YouTube starts displaying ISP blame messages on slow videos

Pushing consumers to the root of streaming video issues, the YouTube development team has launched pop-up warning messages on lagging videos with a link to the ‘Google Video Quality Report’ of the consumer’s ISP. When a YouTube video has loading difficulties or is being displayed at a low resolution, the blue pop-up bar will appear at the bottom of the video with the text “Experiencing Interruptions?” as well as a button on the right side of the pop-up bat which reads “Find Out Why.”

When the button is clicked, the Video Quality Report local to the video watcher is loaded. This information allows the user to check out video consumption times within the area as well as compare their ISP service with other potential options. The best providers have received the label “YouTube HD Verified” while other services are placed in the Standard Definition and Lower Definition buckets. The overall report is less detailed than Netflix’s monthly updates of average streaming speeds for services on a nationwide basis, but the information should give users an idea of the resolution to expect when streaming YouTube video.


According to Google’s definition of the different ISP ratings, HD Verified means that consumers will be able to watch videos at 720p or higher without any interruption or loading issues. The standard definition rating means that users will be able to watch 360p videos without any issues and the lower definition rating means users will be subjected to video quality under 360p as well as suffer buffering issues.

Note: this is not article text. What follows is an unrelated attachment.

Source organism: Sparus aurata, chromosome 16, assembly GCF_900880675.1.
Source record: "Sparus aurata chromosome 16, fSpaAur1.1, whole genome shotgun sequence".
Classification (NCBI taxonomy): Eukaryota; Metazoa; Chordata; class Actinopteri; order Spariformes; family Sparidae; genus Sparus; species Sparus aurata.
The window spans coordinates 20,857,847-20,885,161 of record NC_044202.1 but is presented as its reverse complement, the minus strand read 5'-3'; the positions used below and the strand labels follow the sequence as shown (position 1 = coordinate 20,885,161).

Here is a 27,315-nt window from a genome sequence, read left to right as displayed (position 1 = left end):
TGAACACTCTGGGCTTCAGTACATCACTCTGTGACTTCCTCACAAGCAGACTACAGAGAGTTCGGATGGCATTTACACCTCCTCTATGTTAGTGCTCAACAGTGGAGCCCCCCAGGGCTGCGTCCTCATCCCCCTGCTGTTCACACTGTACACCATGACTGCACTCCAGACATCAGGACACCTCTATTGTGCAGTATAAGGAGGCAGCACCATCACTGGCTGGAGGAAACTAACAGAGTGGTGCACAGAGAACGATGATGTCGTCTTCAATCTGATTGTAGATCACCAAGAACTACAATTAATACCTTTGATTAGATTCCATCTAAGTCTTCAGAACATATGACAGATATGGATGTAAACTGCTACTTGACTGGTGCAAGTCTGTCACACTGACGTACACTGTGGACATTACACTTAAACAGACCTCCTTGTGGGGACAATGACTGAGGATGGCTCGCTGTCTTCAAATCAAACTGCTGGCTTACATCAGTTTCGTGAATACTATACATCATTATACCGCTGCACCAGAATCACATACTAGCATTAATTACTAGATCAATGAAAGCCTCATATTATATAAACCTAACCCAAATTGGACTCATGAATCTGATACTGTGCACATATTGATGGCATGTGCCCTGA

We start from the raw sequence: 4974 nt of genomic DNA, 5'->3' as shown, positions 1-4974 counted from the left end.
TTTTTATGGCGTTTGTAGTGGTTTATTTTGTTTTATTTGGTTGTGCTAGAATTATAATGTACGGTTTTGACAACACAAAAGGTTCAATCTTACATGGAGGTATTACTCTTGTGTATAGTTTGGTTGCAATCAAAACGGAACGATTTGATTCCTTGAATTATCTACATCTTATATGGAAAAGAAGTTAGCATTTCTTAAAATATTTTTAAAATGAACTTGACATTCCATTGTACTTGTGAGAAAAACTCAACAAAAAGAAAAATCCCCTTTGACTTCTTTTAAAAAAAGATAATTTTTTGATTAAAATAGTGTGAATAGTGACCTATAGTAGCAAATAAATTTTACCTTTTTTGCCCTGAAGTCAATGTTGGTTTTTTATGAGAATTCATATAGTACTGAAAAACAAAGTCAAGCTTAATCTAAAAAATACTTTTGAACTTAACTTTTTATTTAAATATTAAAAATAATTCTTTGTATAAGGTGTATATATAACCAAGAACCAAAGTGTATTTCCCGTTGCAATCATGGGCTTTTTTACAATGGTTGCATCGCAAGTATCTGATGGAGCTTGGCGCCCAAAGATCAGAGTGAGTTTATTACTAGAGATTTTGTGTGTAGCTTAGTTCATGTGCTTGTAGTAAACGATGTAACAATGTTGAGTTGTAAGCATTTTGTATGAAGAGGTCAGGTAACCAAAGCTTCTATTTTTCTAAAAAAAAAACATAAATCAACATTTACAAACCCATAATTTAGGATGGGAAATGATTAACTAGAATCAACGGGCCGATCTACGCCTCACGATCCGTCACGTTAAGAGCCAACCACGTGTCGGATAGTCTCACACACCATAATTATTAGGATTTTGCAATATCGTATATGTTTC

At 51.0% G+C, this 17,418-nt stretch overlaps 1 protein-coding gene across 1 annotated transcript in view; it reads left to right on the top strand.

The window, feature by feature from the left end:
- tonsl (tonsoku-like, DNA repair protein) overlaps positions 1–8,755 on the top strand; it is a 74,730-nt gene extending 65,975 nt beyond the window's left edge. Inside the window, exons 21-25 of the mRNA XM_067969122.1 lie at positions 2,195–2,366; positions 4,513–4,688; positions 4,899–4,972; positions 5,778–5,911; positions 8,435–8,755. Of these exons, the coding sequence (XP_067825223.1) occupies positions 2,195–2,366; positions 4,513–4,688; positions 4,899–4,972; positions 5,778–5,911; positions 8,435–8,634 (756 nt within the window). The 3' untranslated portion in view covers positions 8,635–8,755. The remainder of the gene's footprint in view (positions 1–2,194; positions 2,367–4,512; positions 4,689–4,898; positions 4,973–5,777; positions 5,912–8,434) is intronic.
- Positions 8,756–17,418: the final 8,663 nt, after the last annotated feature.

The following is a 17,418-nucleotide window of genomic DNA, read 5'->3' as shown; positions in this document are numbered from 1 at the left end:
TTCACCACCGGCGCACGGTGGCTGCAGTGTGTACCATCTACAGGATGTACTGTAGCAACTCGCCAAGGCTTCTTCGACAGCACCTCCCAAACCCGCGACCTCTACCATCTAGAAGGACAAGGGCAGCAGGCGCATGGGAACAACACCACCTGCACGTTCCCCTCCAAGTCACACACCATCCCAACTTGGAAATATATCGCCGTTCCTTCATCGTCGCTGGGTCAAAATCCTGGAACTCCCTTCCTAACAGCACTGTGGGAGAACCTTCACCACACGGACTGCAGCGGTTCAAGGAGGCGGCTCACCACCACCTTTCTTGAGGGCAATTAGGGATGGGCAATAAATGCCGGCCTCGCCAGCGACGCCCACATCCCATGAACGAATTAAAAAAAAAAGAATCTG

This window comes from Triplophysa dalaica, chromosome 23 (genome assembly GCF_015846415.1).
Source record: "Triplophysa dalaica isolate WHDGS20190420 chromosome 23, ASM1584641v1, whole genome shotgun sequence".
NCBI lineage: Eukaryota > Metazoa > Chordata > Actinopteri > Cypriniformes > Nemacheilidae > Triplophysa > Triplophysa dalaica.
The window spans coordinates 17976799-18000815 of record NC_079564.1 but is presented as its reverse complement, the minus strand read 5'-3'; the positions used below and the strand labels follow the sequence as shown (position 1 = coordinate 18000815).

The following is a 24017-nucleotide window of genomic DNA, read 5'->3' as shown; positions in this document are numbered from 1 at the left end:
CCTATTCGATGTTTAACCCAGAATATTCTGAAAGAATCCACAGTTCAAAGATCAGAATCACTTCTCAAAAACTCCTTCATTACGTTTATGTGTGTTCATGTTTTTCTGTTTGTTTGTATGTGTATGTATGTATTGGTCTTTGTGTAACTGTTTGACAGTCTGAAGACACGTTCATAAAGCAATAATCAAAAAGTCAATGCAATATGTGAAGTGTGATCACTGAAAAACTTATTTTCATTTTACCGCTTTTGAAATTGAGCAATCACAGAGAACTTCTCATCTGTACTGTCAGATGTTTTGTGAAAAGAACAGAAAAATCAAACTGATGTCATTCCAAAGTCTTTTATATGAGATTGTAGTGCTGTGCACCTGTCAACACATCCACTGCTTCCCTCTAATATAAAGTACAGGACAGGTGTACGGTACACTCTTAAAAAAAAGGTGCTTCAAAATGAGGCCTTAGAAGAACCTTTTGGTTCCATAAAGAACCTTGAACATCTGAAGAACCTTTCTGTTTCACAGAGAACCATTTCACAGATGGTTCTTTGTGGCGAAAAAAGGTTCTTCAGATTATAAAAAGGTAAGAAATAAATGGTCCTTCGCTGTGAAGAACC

Netflix rolled out a similar message during early June that called out specific ISP’s even more aggressively. If a Netflix user subscribed to Time Warner Cable for Internet service, the error message read “The Time Warner Cable Network is crowded right now. Adjusting video for smoother playback.” Verizon threatened legal action over the message and Netflix eventually took it down. However, the streaming media company continues to display the results of average streaming speeds for all ISPs, including Verizon, within the United States as well as other countries around the world.


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